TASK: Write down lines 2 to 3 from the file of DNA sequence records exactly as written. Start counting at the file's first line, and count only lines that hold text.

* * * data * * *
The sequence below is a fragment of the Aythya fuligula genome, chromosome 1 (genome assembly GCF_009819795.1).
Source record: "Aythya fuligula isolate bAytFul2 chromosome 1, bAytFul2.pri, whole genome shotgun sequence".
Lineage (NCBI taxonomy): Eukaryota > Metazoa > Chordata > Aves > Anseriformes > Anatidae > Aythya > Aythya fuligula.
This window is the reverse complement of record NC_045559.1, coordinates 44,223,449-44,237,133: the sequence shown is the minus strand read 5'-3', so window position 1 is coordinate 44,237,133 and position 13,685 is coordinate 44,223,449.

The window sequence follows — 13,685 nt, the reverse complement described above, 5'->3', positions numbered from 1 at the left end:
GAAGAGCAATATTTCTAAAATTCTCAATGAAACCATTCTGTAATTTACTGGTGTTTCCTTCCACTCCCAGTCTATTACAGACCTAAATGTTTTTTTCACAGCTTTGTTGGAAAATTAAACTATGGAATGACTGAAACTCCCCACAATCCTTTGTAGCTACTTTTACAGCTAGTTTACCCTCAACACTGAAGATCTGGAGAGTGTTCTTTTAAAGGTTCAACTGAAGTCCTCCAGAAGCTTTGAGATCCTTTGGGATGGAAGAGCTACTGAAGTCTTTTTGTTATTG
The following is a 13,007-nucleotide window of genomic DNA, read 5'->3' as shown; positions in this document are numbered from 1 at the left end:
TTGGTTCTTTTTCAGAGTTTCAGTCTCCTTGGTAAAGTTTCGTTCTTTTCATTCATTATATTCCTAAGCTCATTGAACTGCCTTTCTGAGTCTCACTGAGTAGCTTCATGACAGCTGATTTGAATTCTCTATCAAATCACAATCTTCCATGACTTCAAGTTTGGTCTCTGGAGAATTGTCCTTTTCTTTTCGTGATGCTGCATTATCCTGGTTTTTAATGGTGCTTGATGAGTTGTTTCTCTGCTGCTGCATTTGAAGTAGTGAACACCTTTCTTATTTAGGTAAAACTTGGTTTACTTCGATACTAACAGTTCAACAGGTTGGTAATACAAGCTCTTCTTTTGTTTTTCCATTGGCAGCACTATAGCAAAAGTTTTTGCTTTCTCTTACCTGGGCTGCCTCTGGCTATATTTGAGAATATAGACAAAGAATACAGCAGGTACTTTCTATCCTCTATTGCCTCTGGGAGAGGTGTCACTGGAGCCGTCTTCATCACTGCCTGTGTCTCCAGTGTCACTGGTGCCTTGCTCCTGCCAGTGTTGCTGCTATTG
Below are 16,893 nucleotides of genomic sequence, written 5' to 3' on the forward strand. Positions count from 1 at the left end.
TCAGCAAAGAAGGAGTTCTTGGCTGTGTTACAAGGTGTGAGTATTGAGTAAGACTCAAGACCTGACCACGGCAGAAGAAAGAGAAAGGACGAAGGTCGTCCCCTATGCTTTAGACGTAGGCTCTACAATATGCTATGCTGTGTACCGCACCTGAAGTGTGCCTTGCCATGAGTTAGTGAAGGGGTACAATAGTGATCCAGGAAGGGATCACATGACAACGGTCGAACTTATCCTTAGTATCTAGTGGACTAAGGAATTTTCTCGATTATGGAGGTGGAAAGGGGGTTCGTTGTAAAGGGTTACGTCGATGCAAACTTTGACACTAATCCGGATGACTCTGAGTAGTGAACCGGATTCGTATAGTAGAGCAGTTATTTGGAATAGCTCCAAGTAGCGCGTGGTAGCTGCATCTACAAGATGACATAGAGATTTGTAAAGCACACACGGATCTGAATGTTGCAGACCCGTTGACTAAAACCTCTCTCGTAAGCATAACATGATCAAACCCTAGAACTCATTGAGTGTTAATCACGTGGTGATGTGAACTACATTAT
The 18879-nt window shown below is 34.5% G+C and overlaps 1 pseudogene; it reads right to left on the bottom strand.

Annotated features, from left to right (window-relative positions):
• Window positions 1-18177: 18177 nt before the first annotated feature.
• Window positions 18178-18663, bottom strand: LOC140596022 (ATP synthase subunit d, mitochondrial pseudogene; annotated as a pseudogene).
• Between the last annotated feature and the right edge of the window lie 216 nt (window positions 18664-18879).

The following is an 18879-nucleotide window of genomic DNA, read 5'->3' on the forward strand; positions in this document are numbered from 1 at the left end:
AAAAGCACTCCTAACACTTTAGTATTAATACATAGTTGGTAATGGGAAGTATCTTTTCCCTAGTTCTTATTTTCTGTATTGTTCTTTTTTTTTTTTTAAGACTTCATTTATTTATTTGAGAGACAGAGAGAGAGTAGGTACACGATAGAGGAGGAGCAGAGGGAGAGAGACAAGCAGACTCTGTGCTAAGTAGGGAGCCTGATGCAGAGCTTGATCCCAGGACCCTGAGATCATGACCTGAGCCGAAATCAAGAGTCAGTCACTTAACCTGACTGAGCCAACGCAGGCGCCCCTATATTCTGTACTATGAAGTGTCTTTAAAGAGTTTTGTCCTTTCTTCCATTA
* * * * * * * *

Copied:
Source record: "Aythya fuligula isolate bAytFul2 chromosome 1, bAytFul2.pri, whole genome shotgun sequence".
Lineage (NCBI taxonomy): Eukaryota > Metazoa > Chordata > Aves > Anseriformes > Anatidae > Aythya > Aythya fuligula.